Life after getting a biomedical science degree? Watch

This discussion is closed.
Pine3278
Badges: 7
Rep:
?
#1
Report Thread starter 4 years ago
#1
After finishing uni what are you doing better now? Further education or employment?
How hard is it too find a job and are there any extra qualifications you gained or have to gain?
I want to do biomedical science at uni but I'm not sure if this is a good choice or not. I don't want to end up unemployed with a useless degree.
any replies are appreciated
1
alleycat393
Badges: 21
Rep:
?
#2
Report 4 years ago
#2
It depends on what you want to do. You can get a job in something science related or something completely different because of your transferable skills. For a job in research you want to do at least a masters degree if not a PhD.
0
Bagsworth
Badges: 14
Rep:
?
#3
Report 4 years ago
#3
(Original post by Pine3278)
After finishing uni what are you doing better now? Further education or employment?
How hard is it too find a job and are there any extra qualifications you gained or have to gain?
I want to do biomedical science at uni but I'm not sure if this is a good choice or not. I don't want to end up unemployed with a useless degree.
any replies are appreciated
I did a 4-year degree with a placement year in a Biochemistry department of a hospital. As a result I can register as biomedical scientist on the HCPC and work in the NHS and elsewhere but I chose to progress onto a PhD.
In order to work as a biomedical scientist you should try to do the year placement as part of your degree as the year's training is very hard to get in a hospital once you leave as hospitals don't have the funding.
The degree itself is very good and depending on where you do it, you could share lectures and modules with medics as there is a lot of crossover.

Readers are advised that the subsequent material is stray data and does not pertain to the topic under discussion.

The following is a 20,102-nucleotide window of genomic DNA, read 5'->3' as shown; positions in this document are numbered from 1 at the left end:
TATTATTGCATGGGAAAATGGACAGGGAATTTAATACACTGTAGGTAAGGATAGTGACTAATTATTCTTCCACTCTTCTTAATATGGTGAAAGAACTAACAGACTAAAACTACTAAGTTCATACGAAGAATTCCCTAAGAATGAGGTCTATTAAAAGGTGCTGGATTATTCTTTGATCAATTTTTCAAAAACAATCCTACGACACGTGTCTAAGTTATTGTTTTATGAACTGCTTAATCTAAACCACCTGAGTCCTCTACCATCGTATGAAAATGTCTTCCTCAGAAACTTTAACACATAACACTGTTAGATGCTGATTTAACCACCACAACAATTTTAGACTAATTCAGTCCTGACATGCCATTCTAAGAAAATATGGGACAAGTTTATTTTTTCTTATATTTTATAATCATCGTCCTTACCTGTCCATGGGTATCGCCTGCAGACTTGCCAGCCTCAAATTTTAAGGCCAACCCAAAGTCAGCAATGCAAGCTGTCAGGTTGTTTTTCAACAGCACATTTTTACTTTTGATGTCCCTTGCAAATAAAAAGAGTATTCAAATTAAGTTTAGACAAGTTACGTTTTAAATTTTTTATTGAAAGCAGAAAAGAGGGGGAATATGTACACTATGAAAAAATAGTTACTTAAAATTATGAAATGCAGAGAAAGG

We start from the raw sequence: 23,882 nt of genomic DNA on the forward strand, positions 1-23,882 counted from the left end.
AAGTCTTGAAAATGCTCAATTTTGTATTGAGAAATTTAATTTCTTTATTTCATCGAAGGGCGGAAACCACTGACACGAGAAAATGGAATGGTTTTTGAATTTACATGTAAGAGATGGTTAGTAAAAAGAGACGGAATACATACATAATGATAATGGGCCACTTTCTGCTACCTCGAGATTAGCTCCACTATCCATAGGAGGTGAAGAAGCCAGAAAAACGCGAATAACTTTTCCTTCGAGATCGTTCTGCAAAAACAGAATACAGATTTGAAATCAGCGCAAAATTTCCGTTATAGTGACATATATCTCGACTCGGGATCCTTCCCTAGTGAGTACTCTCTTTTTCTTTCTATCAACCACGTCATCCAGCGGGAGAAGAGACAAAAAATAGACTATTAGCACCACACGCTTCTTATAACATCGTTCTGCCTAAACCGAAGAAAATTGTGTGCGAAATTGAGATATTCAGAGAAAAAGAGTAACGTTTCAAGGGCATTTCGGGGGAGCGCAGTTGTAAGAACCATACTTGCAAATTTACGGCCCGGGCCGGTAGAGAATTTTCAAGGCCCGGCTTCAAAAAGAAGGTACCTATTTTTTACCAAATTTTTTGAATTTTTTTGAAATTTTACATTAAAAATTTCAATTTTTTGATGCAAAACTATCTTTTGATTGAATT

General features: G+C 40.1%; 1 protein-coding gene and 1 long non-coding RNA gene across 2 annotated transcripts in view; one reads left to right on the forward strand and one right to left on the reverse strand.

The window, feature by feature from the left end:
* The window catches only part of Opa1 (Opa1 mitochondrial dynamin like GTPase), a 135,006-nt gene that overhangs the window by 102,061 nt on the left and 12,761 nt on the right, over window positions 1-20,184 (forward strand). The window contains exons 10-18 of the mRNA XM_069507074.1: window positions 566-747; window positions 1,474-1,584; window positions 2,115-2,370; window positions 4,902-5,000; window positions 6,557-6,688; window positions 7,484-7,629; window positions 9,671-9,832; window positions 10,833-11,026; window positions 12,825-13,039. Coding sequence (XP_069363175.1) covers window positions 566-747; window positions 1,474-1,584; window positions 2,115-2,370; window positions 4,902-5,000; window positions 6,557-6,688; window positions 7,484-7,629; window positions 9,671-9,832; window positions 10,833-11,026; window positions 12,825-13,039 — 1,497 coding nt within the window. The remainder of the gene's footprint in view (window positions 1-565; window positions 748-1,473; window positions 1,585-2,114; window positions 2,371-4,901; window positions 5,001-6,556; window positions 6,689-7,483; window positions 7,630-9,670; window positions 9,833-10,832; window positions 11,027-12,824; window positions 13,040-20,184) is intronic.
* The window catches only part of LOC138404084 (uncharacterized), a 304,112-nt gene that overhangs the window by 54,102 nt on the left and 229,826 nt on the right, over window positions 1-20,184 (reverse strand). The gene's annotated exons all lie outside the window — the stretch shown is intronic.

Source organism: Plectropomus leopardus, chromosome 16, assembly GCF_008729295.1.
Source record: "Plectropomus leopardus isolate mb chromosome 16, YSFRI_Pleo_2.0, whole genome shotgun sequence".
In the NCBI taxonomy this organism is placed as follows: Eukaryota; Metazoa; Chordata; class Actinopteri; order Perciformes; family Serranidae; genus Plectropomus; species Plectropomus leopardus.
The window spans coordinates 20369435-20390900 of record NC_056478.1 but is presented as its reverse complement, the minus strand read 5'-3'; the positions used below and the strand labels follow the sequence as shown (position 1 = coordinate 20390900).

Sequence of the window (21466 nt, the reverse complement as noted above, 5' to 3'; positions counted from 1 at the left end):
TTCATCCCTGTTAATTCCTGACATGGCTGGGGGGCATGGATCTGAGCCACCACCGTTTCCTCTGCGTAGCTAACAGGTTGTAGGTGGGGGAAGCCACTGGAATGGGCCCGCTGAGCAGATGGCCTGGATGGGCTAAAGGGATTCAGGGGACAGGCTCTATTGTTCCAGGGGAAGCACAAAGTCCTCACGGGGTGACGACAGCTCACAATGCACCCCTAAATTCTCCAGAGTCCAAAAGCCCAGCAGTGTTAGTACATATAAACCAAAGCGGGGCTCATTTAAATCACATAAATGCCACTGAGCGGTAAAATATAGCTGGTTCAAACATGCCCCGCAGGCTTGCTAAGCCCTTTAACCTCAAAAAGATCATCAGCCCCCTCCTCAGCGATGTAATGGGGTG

The degree usually also generally has a lot of lab time to get you used to working in that environment, which is a bonus if you want to go into research. It's by no means a useless degree. The majority of people I work with in my PhD have a BMS degree.
One thing to note though is through the huge restructuring of the NHS going into being a biomedical scientist may not be the most suitable thing nowadays, especially if this is three years plus down the line as biomedical scientist jobs are being reduced, both in size and autonomy and you might not be entirely happy with a shiny new degree but being essentially a technician who puts things on a machine and takes them off again with little to no interpretation or thought.
a BMS degree does, however entitle you to apply to the NHS STP in the Life Sciences, which covers all the biomedical science disciplines (biochemistry, haematology, histology and microbiology) and a clinical scientist is a much more scientific job that involves interpretation, talking to doctors about results, researching methods and lab/resource management.
There are plenty of jobs you can apply to, but it's just more competitive in this climate. BMS is like the English of science degrees that prepares you for a range of careers - you do biology, chemistry, toxicology, pharmacology, drug design, disease mechanisms and therapeutics, statistics, epidemiology, on top of the four life science things above. It's pretty good really but you do have to be an all-rounder as well.
3
kokafor92
Badges: 0
Rep:
?
#4
Report 3 years ago
#4
(Original post by Pine3278)
After finishing uni what are you doing better now? Further education or employment?
How hard is it too find a job and are there any extra qualifications you gained or have to gain?
I want to do biomedical science at uni but I'm not sure if this is a good choice or not. I don't want to end up unemployed with a useless degree.
any replies are appreciated
Career prospects include:

• Speech and language specialist. Speech therapist
• Public health
• orthopist
• Physiotherapy
• Clinical psychology
• Clinical pharmacy
• Physician Associate
• Clinical scientist: audiologist, respiratory physiologist, clinical cardiac physiologist

also check out this site: https://biosciencecareers.wordpress.com

hope this helps someone.
0
King of the Ring
Badges: 2
Rep:
?
#5
Report 3 years ago
#5
I wouldn't do Biomedical Sciences, the career prospects are going to be very poor in the future. Perhaps Biochemistry, Biology or Physiology would be a better bet.
1
alleycat393
Badges: 21
Rep:
?
#6
Report 3 years ago
#6
(Original post by King of the Ring)
I wouldn't do Biomedical Sciences, the career prospects are going to be very poor in the future. Perhaps Biochemistry, Biology or Physiology would be a better bet.
They all have lots of common modules but slightly different focuses (broad or narrow) on different aspects of biology so 'career prospects' are generally very similar.